>>> >> code + pom configuration... and even if the code has not changed,
>>> >> the configuration has, and thus it warrants a new release to  
>>> be made.
>>> >>
>>> >> Specs do not get released that often anyways, so I don't really
>>> >> see any huge problem with re-releasing specs under a new version
>>> >> when something is added (or fixed).
>>> >>
>>> >> 1 version number for us (and our users) is IMO much, much  
>>> simperer
>>> >> than 30+ versions.  For example, if I am a developer and want to
>>> >> use the latest versions of all of the specs that I use, I would
>>> >> much rather know that there is just one version to track, instead
>>> >> of needing to hunt down what the latest version of each spec  
>>> is...
>>> >> after all I don't care what the version is... I just want the
>>> >> latest version.
>>> >>
>>> >> Also remember that some spec modules depend on other spec  
>>> modules,
>>> >> so ideally when a dependency module is released, the dependent
>>> >> modules should be released to pickup the latest versions.  Doing
>>> >> this is automatic with the one-version scheme, but becomes much
>>> >> more work with independent versions... which will almost  
>>> certainly
>>> >> result in dependent modules not getting updated as they should.
>>> >>
>>> >>  * * *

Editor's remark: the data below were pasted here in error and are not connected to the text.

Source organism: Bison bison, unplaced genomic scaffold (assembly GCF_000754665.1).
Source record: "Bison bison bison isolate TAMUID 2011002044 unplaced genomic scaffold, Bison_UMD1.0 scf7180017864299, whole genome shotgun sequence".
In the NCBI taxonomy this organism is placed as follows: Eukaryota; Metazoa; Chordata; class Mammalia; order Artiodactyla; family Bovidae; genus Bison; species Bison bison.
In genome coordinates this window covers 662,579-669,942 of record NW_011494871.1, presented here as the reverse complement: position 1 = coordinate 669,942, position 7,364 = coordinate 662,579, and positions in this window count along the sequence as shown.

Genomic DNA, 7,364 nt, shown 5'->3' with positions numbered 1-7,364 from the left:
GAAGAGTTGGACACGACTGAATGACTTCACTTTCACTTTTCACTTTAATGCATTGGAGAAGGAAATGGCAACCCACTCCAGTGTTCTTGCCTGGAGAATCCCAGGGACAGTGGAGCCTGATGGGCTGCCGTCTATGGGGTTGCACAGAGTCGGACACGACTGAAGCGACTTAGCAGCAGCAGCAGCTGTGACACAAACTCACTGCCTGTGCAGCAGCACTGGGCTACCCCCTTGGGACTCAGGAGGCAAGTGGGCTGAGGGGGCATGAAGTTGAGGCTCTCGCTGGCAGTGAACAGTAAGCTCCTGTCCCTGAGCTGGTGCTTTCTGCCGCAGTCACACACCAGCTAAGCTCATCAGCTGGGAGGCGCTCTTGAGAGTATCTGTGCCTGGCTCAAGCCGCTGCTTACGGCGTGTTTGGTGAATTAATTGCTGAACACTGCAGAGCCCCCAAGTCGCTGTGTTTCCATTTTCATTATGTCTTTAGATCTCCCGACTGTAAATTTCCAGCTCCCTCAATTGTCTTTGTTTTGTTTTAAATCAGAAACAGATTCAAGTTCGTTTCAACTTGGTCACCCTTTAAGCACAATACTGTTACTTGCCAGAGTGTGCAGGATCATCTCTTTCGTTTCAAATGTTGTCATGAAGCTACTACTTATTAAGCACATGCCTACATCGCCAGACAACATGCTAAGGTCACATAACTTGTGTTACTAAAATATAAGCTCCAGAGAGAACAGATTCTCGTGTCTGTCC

>>> >>
>>> >> We have also been waiting for some resolution on this to simplify
>>> >> the main server build.  It will take all of 10 minutes for me to
>>> >> fix the specs build to use one version and make a release than  
>>> can
>>> >> be used by the server build (and allow the bootstrap of specs to
>>> >> be removed).
>>> >>
>>> >> So, my recommendation is to:
>>> >>
>>> >>   1) change the specs project to use one version, 2.0-SNAPSHOT,
>>> >> and publish the snaps
>>> >>   2) update the server build to use 2.0-SNAPSHOT for all specs
>>> >>   3) remove the specs build from bootstrap
>>> >>
>>> >> I believe this is the best option for the project and  
>>> community at
>>> >> this point.  I would like to implement this ASAP to simplify the
>>> >> server build.  If after some time folks do not feel that is
>>> >> working well, then we can revisit and consider either  
>>> splitting up
>>> >> into a multi-trunk build or using independent version numbers.
>>> >> But, I do believe that most will find that the advantages of  
>>> using
>>> >> one version far out-weight the disadvantages.
>>> >>
>>> >> NOTE:
>>> >>
>>> >> For those unaware, Dain did an experiment with version ranges...
>>> >> but it looks like this will not work well right now as there is
>>> >> not general support for use of ranges in most plugins that we
>>> >> depend on.  Also several members of the m2 team have suggested
>>> >> that ranges are buggy.  This was my general impression that I
>>> >> brought up to Dain weeks ago when we talked about using ranges
>>> >> (and when he said he would try it out).  So, for now at least I
>>> >> think that ranges will not work for us.
>>> >>
>>> >> --jason
>>> >>
>>> >>
>>> >
>>>
>>>
>